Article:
IRS Issues Guidance on a 90-Day Extension for Tax Payments, Filing
This article was originally published on March 19, 2020. It has been updated to reflect information released about the federal income tax filing deadline extension and related guidance.
On Tuesday, March 17, Treasury Secretary Mnuchin announced a 90-day extension for making tax payments, in response to the coronavirus pandemic (COVID-19). On Wednesday, March 18, the IRS released guidance on the extension for tax payments. Concerns about not extending the filing deadline were voiced by tax preparers and lawmakers. Treasury listened to the concerns. In a tweet on Friday, March 20, Mnuchin announced Treasury is moving “Tax Day” from April 15 to July 15. The IRS acted swiftly and released Notice 2020-18, providing guidance on the federal filing and payment extension.
Read on for answers to common questions regarding the federal tax extension.
Who gets a federal extension to file and pay taxes?
Any individual, corporation, trust, estate, or partnership with a federal income tax payment or a federal income tax return due April 15, 2020, will be granted an extension. The extension appears to be limited to returns (and related payments) for the 2019 tax year and estimated tax payments for the 2020 tax year. For example, the extended tax return due date for a C corporation with a fiscal year-end of June 30, 2019, is April 15, 2020. While the return is due April 15, the deadline for the corporation’s return and payment does not appear to be extended because the return is for the 2018 tax year.
How long is the extension?
Taxpayers have until July 15, 2020, to file their federal income tax return and pay any federal income tax liability.
Do taxpayers have to file a form on or before April 15 to get the extension?
No, an extension is not required because the due date has shifted to July 15.
Is there a limitation on the amount of tax payment that can be postponed?
No. Unlike the prior IRS notice that deferred up to $1 million for individuals and $10 million for corporations, there is NO limitation on the amount of tax that can be deferred to July 15.
Is the extension for all federal tax returns and federal tax payments?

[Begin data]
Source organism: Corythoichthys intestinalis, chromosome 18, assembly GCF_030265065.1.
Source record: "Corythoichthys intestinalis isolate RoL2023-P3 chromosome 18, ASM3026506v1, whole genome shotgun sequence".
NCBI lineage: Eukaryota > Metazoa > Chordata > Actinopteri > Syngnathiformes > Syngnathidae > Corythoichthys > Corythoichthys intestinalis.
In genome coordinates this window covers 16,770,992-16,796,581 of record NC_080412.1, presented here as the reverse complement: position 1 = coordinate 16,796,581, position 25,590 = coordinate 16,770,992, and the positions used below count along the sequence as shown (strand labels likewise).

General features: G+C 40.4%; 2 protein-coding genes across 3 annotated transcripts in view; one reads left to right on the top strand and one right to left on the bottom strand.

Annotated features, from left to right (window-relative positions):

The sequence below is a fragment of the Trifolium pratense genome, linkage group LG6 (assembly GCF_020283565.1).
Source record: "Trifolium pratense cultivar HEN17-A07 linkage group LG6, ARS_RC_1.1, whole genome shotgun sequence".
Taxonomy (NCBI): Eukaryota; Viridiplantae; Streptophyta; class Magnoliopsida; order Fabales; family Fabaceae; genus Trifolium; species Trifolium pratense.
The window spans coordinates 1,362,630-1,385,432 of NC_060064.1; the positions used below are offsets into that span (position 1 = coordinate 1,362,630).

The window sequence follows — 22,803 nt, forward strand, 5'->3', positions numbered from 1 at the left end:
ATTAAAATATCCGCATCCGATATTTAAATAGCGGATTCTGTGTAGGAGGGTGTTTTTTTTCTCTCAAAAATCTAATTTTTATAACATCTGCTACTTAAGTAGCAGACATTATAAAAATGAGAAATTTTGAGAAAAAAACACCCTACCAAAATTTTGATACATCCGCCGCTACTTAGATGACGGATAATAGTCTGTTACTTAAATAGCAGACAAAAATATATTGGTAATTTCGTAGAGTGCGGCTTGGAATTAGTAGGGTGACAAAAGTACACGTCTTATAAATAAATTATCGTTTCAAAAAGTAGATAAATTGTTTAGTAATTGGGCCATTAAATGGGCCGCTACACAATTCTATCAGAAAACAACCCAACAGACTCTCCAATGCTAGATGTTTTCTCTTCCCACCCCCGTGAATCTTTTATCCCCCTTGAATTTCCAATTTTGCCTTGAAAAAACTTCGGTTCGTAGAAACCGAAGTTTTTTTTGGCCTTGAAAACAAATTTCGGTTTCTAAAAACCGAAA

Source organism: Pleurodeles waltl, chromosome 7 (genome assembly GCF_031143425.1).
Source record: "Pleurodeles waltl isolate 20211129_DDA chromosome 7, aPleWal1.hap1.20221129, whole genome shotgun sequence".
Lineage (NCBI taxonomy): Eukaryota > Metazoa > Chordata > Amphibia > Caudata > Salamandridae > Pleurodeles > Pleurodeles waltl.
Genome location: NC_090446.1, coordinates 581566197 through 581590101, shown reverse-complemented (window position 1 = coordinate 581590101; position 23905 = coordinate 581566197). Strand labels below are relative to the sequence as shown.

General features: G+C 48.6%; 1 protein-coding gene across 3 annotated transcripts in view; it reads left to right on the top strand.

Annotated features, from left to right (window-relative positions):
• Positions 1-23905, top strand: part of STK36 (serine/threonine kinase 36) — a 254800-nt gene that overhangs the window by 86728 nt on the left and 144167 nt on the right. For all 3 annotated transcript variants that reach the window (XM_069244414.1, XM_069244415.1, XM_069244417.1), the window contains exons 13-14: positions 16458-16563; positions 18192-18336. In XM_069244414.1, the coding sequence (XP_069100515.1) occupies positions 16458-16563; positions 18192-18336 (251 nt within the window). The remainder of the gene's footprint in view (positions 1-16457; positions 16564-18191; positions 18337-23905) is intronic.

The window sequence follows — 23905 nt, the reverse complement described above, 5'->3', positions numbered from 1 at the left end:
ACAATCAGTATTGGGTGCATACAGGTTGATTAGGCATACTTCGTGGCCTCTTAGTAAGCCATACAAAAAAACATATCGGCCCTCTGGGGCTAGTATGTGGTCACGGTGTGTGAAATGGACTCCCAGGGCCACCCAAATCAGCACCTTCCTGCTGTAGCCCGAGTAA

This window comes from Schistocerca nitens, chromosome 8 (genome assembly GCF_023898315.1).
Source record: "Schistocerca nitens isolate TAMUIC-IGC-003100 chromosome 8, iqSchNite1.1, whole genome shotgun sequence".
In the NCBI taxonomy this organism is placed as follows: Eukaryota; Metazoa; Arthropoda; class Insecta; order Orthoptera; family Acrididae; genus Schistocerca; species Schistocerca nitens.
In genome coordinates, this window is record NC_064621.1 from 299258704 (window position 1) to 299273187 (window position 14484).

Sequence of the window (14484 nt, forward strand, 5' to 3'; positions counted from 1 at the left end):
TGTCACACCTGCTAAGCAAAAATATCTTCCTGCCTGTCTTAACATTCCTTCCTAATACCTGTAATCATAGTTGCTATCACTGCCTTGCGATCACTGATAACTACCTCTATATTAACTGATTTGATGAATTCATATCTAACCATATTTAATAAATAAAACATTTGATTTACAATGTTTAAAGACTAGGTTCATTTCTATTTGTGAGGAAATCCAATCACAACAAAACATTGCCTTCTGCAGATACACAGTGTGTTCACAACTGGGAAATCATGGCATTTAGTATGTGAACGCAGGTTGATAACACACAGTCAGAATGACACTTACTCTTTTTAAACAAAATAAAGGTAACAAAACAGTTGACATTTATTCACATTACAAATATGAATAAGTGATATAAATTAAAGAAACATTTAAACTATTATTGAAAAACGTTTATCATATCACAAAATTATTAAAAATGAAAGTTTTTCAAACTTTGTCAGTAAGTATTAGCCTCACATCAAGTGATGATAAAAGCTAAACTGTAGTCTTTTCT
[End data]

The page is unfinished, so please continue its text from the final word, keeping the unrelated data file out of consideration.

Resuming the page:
The extension only applies to:
- Federal income tax payments, including self-employment tax;
- Federal income tax returns for the 2019 taxable year due on April 15, 2020; and
- Federal estimated income tax payments, including self-employment tax, due on April 15, 2020, for the 2020 taxable year.
Accordingly, the extension does not include other taxes, such as employment, excise, estate, and gift taxes. The extension does, however, apply to income tax payments and income tax returns for estates. The notice does not specifically include excise and payroll taxes submitted with an income tax form. For example, Schedule H is for Household Employment Taxes. It is a payroll tax form, but submitted with the Form 1040. We expect that the July 15 due date applies for this tax. We expect that the July 15 date applies for the Net Investment Income Tax (NIIT) as well.
Gift tax returns for the 2019 calendar year are due April 15, 2020. A separate gift tax return extension should be filed if Form 709 is not filed by April 15, 2020.
Will the extension of time to pay taxes and file the return be subject to penalties or interest?
No, neither penalties nor interest will apply as long as the tax is paid and the return is filed (or extended) by July 15.
Are state tax filing and payment obligations also extended?
This is up to each individual state. Some states have already provided extensions. Some states have not yet granted extensions, but they may do so in the near future.
Does the extension apply to payments or returns due in May or June?
The extension does not apply to payments or returns due in May or June.
Does the extension apply to second quarter estimated tax payments due June 15?
The IRS notice says the extension applies to estimated tax payments due on April 15,
2020. Without further guidance, second quarter estimated income tax payments due on June 15, 2020, do not get an extension to
If we apply for an extension at July 15, 2020, will that extend the return to October 15, 2020 or January 15, 2021 (six months)?
We don’t know. A six-month extension is not mandatory; the granting of an extension is within the discretion of the IRS, but cannot exceed six months. Further guidance from the IRS is expected.
If you expect a refund, you should continue to work with your tax advisor to determine your tax liability so you can get a refund as soon as possible. If you are expecting a tax liability, work with your tax advisor to determine your tax liability so you can manage your cash flow.
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